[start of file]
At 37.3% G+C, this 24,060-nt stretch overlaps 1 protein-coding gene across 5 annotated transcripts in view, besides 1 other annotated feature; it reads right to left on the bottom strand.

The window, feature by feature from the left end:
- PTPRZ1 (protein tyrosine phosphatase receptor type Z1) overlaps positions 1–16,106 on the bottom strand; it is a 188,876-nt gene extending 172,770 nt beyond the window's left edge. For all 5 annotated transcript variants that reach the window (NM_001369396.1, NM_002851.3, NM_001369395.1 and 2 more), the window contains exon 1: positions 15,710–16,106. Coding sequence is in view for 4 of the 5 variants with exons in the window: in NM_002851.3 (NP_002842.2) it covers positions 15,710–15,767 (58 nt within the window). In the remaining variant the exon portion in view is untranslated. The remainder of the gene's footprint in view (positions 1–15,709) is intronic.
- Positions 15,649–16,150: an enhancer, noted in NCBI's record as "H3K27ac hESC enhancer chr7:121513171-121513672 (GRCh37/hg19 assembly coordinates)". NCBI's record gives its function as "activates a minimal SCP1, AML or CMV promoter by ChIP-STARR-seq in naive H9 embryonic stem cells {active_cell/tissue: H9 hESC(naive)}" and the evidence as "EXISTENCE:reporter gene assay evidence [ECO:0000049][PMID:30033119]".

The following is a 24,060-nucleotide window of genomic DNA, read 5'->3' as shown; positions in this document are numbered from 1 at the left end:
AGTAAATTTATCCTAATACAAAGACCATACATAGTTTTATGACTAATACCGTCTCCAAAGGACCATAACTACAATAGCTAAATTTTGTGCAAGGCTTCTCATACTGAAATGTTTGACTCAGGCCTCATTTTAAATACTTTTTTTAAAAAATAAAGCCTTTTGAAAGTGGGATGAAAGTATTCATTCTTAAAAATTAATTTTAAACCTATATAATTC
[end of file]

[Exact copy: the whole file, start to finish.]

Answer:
At 37.3% G+C, this 24,060-nt stretch overlaps 1 protein-coding gene across 5 annotated transcripts in view, besides 1 other annotated feature; it reads right to left on the bottom strand.

The window, feature by feature from the left end:
- PTPRZ1 (protein tyrosine phosphatase receptor type Z1) overlaps positions 1–16,106 on the bottom strand; it is a 188,876-nt gene extending 172,770 nt beyond the window's left edge. For all 5 annotated transcript variants that reach the window (NM_001369396.1, NM_002851.3, NM_001369395.1 and 2 more), the window contains exon 1: positions 15,710–16,106. Coding sequence is in view for 4 of the 5 variants with exons in the window: in NM_002851.3 (NP_002842.2) it covers positions 15,710–15,767 (58 nt within the window). In the remaining variant the exon portion in view is untranslated. The remainder of the gene's footprint in view (positions 1–15,709) is intronic.
- Positions 15,649–16,150: an enhancer, noted in NCBI's record as "H3K27ac hESC enhancer chr7:121513171-121513672 (GRCh37/hg19 assembly coordinates)". NCBI's record gives its function as "activates a minimal SCP1, AML or CMV promoter by ChIP-STARR-seq in naive H9 embryonic stem cells {active_cell/tissue: H9 hESC(naive)}" and the evidence as "EXISTENCE:reporter gene assay evidence [ECO:0000049][PMID:30033119]".

The following is a 24,060-nucleotide window of genomic DNA, read 5'->3' as shown; positions in this document are numbered from 1 at the left end:
AGTAAATTTATCCTAATACAAAGACCATACATAGTTTTATGACTAATACCGTCTCCAAAGGACCATAACTACAATAGCTAAATTTTGTGCAAGGCTTCTCATACTGAAATGTTTGACTCAGGCCTCATTTTAAATACTTTTTTTAAAAAATAAAGCCTTTTGAAAGTGGGATGAAAGTATTCATTCTTAAAAATTAATTTTAAACCTATATAATTC